Parshat Chayei Sarah

Parshat Chayei Sarah
Torah Reading for Week of November 5-11, 2017

The views expressed in this drash are those of the author. We welcome Torah insights and teachings from all viewpoints, and encourage dialogue to strengthen the diversity of our academy.

“Burying the Dead”
By Chaplain Muriel Dance, ’11

In Chayei Sarah, we actually read about two deaths and burials: Sarah’s and Abraham’s. The parsha exemplifies what Jewish burial should be. Because Abraham and Sarah are our first patriarch and matriarch we would do well to emulate their behaviors. The parsha instructs us about burial plots and the emotional benefits of taking care of this difficult task.


About two years before my father died, I asked him if he had purchased a burial plot.  He said no but he knew where he wanted to be buried.  I proposed a fieldtrip to the cemetery.  We looked at several places, and the last one at the top of a knoll, appealed to him.  He delayed its purchased because he wanted to discuss it with his wife.  When he died, the plot had still not been purchased, but I felt such relief that I knew where he wanted to be buried.  The burden of negotiating the business of death was lifted: discussing options and negotiating a choice with a large family. We could mourn our father and later visit him.


When Sarah died, Abraham comes to mourn and cry for her.  He arises; commentators add, from shiva, ויקם.  He has business to conduct. He immediately goes to secure a burial plot for her, and he knows the place he wants even in the new land, where he is a stranger. After the purchase, the field, is described as “made sure.”  The Hebrew verb  ויקם  is the action associated with the field–the same verb used to describe Abraham’s action in rising after mourning to buy a plot.  There is the suggestion that the field itself rises up in importance, or is uplifted by Abraham’s act of purchasing it as a grave for Sarah.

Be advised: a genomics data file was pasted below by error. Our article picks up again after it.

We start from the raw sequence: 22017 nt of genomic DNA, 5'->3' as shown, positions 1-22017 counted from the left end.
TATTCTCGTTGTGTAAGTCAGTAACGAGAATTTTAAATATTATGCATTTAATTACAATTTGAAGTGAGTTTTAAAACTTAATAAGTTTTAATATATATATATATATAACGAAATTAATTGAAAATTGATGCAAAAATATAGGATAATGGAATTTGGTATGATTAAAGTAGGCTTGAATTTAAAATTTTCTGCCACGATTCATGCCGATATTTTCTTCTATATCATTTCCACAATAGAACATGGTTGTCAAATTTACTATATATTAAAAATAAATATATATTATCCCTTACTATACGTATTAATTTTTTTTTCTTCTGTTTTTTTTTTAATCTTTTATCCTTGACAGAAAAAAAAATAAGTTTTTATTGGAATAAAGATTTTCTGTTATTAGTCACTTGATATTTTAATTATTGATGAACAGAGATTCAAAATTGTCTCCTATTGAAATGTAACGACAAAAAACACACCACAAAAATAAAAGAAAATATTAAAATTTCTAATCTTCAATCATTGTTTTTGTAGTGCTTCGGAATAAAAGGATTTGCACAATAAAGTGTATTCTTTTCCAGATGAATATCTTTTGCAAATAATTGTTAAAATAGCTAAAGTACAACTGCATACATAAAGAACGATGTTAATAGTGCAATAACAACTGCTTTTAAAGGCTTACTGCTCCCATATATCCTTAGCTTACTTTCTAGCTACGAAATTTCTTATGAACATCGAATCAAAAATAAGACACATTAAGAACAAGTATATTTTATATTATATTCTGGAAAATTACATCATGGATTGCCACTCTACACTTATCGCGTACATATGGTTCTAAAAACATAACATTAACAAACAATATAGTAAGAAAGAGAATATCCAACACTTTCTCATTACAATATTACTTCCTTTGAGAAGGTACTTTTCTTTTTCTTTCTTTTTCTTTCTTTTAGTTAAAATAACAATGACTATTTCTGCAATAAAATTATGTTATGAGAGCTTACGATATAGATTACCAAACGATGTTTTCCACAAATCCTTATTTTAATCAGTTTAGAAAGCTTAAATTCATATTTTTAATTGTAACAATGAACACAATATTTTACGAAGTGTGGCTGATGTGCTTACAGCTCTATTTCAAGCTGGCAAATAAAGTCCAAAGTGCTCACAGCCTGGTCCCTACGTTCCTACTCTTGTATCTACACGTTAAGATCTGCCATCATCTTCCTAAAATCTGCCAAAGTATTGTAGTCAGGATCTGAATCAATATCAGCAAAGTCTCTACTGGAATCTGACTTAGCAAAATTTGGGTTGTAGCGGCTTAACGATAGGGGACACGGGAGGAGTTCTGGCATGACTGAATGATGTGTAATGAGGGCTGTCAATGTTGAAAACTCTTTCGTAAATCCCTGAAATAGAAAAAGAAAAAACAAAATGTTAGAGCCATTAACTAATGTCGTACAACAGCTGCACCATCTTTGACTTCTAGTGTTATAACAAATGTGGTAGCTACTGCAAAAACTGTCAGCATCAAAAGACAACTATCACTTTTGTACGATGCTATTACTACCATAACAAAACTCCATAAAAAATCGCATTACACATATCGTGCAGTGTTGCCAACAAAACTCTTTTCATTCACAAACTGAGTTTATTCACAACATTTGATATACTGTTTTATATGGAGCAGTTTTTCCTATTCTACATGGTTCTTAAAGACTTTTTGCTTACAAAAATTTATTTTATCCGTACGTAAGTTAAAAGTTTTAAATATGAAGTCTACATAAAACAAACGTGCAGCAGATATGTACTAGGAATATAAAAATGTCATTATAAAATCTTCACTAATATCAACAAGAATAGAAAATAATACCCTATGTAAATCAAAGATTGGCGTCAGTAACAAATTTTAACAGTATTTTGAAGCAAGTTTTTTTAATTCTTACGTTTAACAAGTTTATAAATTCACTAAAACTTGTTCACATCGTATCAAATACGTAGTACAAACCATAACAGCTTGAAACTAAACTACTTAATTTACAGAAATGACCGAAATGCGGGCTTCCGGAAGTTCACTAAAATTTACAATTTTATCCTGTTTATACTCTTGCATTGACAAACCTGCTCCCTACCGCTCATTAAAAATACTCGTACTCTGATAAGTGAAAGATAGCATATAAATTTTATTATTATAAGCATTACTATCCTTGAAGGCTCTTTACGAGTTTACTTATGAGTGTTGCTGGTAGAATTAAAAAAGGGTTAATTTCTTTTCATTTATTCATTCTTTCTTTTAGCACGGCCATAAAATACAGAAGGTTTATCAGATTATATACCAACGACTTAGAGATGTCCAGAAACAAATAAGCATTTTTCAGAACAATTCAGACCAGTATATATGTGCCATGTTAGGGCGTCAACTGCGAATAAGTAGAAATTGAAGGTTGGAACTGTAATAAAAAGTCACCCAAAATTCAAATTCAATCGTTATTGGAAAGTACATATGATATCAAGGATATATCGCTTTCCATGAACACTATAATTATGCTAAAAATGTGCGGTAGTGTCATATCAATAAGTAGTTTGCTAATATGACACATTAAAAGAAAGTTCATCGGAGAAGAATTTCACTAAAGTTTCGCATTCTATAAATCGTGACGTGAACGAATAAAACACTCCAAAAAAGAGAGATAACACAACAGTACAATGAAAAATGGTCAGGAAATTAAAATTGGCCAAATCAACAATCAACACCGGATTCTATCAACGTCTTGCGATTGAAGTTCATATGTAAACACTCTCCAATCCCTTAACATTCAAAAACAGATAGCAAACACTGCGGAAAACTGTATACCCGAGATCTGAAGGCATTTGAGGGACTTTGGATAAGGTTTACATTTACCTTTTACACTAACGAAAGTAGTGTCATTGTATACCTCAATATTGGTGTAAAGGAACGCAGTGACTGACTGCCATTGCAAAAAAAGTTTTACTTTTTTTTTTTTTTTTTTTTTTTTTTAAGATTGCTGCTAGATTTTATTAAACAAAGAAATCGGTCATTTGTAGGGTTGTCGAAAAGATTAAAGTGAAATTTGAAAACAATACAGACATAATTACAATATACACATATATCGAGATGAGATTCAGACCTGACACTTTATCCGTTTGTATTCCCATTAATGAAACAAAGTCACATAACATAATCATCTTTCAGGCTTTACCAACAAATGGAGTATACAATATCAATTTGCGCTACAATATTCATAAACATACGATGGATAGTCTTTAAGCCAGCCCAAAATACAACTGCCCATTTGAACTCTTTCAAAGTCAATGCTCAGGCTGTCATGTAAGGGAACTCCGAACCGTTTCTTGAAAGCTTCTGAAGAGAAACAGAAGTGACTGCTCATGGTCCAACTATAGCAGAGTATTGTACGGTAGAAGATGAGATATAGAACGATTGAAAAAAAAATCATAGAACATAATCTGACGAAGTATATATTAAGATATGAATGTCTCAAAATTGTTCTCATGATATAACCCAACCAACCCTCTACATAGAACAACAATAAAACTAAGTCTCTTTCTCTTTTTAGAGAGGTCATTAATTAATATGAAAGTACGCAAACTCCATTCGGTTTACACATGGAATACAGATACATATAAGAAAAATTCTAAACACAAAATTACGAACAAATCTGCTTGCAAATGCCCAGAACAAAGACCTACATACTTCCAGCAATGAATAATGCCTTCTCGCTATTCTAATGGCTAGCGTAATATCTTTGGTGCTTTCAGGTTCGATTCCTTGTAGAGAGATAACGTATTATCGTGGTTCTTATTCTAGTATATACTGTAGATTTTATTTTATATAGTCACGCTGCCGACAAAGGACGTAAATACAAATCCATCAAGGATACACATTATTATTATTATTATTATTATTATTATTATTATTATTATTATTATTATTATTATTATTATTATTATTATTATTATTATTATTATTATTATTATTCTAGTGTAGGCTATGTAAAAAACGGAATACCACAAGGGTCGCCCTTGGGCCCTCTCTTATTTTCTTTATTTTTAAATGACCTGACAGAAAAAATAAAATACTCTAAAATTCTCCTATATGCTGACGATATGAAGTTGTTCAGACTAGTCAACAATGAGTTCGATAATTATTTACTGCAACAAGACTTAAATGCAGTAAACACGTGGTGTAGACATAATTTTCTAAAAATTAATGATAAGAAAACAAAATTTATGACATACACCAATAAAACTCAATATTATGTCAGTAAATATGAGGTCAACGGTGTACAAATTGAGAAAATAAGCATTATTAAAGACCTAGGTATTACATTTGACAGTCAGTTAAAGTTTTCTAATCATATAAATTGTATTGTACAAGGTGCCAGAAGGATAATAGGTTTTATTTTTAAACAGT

This same odd phrasing, that the field was raised, “made sure,” is repeated as Abraham is reassured that this field remains in his possession for future burial.  Rashi comments about the verb used to describe the field of Ephron a second time:  “ויקם is literally ‘and it rose,’ there was for it a rise in importance for it went out of the hands of an ordinary person into the hands of a king.”  So Rashi also senses an upward motion within the burial plot, which he attributes to its belonging to Abraham.  I suggest that the upward motion associated with the field derives from its use as a sacred place to bury the dead, that it reflects Abraham’s emotions as he discharges his sacred duty.


As the parsha ends, we learn that Abraham distributes his wealth to his sons before he dies.  Then the Torah records that Isaac and Ishmael buried him.  The last time we heard of Ishmael was his banishment along with his mother Hagar by Abraham because Sarah feared for Isaac.  This field of Ephron with its special quality may itself contribute to enabling Ishmael and Isaac to come together at their father’s death and honor him through his burial.   I suggest that the existence of a family burial plot can bring harmony to a family where conflict may have existed earlier. As a hospice chaplain I have witnessed many adult children arguing about what to do at a parent’s death because no burial plot had been purchased and no arrangements articulated.


What deep relief is available if the burial place, the cemetery, is known.  Beit Olam (the house everlasting or the house of the world) is one common phrase to describe a Jewish cemetery.  Ibn Ezra called it “my parents’ lodging place.” The act of purchasing our “home everlasting” helps each of us to face our death so that we can better number our days for the good.